The Tyre collective designed a device that can collect tire emissions. According to them the tires in electric vehicles also emit emissions as the rubber meets the road. Hanson Cheng is one of the three co-founders of the London-based startup.
The tires on most passenger vehicles contain little natural rubber. Instead, they’re made from a stew of petrochemicals, particles of which ultimately wind up in the soil, air, waterways, and oceans. The International Union for Conservation of Nature pegs tires as the second leading source of microplastic pollution in oceans, and one 2017 study found a global per capita average of .81 kilograms in tire emissions per year, ranging from .23 kg per year in India to 4.7 kg (roughly 10 pounds) in the US. That may seem minor stacked up against the nearly 300 pounds in plastic waste the average American generates each year, but microplastics are tiny by definition — and an insidious source of toxins that researchers are only beginning to understand.
“When we talk about zero emissions, a lot of that conversation is about electric vehicles,” says Cheng, 30. “But there’s a whole world of non-exhaust emissions that also needs to be addressed.”
Switching to electric cars helps to lower carbon emissions — even after accounting for manufacturing and charging batteries — but it actually exacerbates the problem of tire emissions. EVs typically weigh more and accelerate faster than their gas-burning counterparts, which adds to tire wear. The EV transition will also keep the world’s fleet of cars growing until nearly 2040, well after the peak for gas-burning cars that are expected in the next two years, according to BloombergNEF, a clean energy research group.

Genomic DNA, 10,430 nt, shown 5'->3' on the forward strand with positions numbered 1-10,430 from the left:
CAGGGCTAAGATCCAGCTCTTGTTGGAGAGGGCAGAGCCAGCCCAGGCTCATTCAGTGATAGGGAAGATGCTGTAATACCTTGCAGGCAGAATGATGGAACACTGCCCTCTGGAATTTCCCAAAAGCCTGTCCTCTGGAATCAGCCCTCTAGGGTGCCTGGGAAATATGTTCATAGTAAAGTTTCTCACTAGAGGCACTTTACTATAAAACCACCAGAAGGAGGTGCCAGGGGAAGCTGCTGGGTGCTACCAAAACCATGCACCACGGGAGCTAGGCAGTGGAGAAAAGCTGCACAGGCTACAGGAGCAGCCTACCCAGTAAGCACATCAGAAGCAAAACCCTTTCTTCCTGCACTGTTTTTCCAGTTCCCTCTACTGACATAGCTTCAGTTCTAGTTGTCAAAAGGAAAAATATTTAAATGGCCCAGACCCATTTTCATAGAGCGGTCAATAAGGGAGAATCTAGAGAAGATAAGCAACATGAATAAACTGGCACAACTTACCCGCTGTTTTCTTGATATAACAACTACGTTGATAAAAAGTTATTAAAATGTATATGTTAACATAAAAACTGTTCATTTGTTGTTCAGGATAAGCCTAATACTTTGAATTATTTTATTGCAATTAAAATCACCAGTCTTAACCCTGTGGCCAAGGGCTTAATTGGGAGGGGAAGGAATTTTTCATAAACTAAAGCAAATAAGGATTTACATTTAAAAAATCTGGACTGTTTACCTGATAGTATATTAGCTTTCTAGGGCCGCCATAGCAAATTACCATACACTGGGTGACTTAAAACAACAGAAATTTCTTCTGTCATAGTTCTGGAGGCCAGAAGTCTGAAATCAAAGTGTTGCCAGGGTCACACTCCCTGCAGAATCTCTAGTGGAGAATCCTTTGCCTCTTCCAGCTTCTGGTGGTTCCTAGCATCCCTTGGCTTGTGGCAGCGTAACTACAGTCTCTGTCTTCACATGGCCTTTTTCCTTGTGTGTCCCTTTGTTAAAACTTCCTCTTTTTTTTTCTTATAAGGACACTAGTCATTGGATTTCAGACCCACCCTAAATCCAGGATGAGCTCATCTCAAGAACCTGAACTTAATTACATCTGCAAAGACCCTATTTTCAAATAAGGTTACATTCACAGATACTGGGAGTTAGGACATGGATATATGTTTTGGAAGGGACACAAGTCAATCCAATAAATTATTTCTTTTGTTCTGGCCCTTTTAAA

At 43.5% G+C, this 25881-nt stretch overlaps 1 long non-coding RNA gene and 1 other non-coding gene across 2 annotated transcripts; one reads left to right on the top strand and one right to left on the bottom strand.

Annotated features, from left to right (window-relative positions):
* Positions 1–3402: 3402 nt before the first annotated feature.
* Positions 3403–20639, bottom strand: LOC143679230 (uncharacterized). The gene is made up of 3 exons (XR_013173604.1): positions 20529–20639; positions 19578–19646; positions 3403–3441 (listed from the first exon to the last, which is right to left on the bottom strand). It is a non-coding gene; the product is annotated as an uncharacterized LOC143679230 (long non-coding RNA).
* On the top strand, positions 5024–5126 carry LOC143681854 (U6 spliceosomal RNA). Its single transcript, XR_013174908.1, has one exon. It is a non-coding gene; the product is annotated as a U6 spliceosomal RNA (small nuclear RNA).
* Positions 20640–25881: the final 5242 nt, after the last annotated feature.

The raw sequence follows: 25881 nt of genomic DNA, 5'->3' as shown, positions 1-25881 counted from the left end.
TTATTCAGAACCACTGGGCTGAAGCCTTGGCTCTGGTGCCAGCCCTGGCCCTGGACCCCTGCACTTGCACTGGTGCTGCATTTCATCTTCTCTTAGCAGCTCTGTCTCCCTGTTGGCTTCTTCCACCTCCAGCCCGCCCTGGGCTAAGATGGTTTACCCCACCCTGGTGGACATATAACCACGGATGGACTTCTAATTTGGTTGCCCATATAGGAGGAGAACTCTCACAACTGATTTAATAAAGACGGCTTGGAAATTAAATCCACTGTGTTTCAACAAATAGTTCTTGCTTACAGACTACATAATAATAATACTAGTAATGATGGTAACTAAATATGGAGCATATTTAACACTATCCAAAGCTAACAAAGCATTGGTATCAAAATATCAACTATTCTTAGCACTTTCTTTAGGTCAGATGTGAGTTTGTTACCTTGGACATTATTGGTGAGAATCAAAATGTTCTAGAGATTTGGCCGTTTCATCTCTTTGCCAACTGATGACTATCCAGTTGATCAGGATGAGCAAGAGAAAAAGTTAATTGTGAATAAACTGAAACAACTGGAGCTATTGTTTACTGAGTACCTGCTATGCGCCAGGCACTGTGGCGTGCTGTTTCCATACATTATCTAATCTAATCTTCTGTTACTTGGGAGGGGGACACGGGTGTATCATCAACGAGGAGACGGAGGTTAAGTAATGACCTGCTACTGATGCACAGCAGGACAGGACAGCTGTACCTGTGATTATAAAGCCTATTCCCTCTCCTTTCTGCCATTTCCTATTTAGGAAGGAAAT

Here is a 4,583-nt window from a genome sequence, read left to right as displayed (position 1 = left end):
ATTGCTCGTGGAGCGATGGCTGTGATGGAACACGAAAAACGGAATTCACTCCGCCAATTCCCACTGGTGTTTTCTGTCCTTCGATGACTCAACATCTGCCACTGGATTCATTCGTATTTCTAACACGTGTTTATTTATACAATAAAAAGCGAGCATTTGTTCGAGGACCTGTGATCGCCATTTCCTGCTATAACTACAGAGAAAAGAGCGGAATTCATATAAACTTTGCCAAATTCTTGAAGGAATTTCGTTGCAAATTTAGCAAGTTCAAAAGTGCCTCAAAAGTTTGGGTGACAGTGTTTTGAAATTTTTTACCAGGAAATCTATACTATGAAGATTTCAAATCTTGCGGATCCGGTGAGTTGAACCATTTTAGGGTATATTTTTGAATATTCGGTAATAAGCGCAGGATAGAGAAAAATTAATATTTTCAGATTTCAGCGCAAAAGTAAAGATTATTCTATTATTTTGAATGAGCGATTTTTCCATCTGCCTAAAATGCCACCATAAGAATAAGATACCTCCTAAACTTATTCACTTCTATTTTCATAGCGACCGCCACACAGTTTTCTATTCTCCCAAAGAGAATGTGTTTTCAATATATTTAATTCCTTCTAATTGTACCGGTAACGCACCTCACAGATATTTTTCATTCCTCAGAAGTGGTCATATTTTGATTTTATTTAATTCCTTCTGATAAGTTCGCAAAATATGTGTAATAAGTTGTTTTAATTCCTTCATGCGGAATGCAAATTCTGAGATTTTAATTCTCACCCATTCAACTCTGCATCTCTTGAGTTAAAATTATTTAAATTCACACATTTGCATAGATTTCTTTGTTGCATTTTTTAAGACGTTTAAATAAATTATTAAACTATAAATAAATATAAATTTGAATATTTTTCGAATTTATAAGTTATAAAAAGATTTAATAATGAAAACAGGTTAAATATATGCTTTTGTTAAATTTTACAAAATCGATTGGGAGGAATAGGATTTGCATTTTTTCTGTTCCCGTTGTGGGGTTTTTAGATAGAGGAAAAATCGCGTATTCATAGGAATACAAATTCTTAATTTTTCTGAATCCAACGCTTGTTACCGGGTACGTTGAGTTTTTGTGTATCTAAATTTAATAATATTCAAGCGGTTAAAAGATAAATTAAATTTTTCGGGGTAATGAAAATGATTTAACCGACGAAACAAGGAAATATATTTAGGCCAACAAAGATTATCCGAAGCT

“Most of these EVs are big monstrous things, so it’s perfectly intuitive that they will be chewing up tires faster,” says Nick Molden, founder, and CEO of the UK-based research shop Emissions Analytics. Results from the company’s latest road tests, published in May, show that under normal driving conditions a gas car sheds about 73 milligrams per kilometer from four new tires. A comparable EV, the company estimates, sheds an additional 15 milligrams per kilometer, or about 20% more.
For decades, tailpipe emissions — both the greenhouse gases that contribute to global warming and the particulates that cause air pollution — have overshadowed the tire problem. That means researchers are only beginning to catalog what’s even in tire emissions. Across the different tires it studied, Emissions Analytics found an average of more than 400 organic compounds. “Part of the work we’re doing is to try to resolve what on earth these compounds are,” Molden says. “If we can’t identify them, then we can’t even fathom what the toxicity may or may not be.”